To me, distilling is like alchemy in the same way cheesemaking is – there’s real magic about it.

I found the idea of trying my cheese with gin very interesting.

Having looked at all the botanicals in the gin such as angelica, orris root and juniper – all wonderful flavours,  I thought the pairings could work but you never know if you’re going to end up with a car crash! However, I think all those different flavour elements invite other things to marry up – they work brilliantly with my cheeses.

You might be familiar with port and stilton but wait until you try Burrough’s Reserve Edition 2 and Blue Monday!

It’s a fantastic combination. Blue Monday is a British cow’s milk cheese which took me seven years to get right, add that to Desmond’s 48 years as a distiller and you’ve got 55 years of craftsmanship in one sitting.

Burroughs Reserve Edition 2 brought out characteristics in my cheeses I’d never noticed before.

Like the liquorice notes in Blue Monday – that was new to me. I also like how the buttery characteristics in Goddess bring out the citrus and oak notes of the gin – it almost softens the alcohol, producing a rich, dense quality. Those are my two favourite pairings although Little Wallop and Farleigh Wallop also work very well.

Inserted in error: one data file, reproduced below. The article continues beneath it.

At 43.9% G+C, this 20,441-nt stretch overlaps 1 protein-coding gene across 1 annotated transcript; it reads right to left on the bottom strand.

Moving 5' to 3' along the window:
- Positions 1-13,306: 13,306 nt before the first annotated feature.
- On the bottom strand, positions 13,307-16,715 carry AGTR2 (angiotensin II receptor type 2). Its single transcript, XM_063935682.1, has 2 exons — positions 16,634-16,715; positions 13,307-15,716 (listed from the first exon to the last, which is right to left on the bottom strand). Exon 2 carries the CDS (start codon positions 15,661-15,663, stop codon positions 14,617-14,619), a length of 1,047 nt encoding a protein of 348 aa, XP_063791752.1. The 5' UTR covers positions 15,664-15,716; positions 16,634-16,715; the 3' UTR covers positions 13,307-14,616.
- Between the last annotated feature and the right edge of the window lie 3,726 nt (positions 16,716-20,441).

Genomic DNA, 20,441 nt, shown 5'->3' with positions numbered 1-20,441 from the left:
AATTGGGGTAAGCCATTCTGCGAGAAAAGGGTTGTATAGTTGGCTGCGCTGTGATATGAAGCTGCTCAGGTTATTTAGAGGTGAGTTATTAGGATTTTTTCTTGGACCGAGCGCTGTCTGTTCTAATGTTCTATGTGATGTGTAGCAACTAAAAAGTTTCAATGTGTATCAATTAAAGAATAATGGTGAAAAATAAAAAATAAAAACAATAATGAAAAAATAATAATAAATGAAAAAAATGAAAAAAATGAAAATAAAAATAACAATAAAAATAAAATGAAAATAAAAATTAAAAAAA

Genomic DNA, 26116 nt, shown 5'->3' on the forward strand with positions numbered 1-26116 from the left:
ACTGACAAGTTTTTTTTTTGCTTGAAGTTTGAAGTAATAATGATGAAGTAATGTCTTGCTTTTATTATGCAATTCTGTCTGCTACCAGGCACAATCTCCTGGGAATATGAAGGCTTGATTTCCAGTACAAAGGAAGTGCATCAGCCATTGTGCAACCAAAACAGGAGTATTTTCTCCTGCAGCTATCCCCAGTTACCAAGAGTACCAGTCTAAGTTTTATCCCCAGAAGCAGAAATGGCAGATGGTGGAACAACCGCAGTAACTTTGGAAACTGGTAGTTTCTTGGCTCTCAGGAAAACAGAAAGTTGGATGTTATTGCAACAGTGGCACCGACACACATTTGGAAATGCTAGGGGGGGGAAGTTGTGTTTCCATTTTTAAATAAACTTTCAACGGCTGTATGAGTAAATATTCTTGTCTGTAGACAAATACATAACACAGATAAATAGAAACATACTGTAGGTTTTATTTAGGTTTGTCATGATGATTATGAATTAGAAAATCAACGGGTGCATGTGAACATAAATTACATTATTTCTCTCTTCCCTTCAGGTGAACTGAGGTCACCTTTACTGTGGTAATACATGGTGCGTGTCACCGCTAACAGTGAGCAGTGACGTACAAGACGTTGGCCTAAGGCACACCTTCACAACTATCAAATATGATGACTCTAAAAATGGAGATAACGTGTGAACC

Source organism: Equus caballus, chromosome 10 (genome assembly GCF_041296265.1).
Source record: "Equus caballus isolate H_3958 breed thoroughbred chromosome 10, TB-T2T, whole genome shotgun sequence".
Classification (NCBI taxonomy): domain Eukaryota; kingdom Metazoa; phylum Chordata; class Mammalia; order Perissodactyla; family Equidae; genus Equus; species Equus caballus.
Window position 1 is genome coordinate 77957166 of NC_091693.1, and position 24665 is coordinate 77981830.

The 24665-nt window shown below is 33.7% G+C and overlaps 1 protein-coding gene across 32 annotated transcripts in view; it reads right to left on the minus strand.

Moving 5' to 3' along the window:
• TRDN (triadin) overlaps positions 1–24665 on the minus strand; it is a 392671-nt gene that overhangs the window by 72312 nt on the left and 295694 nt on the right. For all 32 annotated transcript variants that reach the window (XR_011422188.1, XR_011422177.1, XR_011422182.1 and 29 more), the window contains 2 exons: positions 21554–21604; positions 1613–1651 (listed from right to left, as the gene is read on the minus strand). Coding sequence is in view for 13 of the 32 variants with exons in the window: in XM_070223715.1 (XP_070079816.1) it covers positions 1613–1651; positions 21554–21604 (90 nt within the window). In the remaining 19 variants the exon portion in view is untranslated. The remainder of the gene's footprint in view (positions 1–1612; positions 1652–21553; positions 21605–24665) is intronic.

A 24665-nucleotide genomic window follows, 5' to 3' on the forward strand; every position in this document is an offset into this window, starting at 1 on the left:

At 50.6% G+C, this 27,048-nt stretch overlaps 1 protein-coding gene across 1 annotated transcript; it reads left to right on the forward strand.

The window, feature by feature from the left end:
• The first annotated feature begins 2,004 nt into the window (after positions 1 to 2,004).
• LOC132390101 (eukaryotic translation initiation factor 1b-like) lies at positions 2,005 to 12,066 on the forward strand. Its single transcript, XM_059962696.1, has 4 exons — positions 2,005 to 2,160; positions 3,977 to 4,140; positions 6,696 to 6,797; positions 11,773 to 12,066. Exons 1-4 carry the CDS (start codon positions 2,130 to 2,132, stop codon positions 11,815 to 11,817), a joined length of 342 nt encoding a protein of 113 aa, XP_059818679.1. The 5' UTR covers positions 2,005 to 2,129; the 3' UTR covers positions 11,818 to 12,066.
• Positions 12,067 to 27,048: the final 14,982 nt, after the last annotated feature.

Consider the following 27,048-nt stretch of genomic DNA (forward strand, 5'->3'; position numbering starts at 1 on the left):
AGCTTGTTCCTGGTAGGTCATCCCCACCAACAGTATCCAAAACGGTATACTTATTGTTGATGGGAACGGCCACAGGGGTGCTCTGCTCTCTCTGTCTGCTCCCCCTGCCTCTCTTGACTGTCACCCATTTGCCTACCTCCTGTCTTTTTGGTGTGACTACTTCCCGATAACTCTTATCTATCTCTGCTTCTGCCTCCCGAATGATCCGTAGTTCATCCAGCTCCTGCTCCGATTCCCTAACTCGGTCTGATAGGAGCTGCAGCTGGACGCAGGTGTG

I’ve never drunk spirits with my cheeses…

I usually just enjoy them with a chunk of bread. I’ve always been a big fan of a Dry Martini though but now I’d say skip the vermouth and go for Burrough’s Reserve sipping gin instead!

Beefeater Burrough’s Reserve Edition 2 (43% ABV) is available globally from this month priced €55 for 70cl.
Alex James Artisan Cheeses are available from pongcheese.co.uk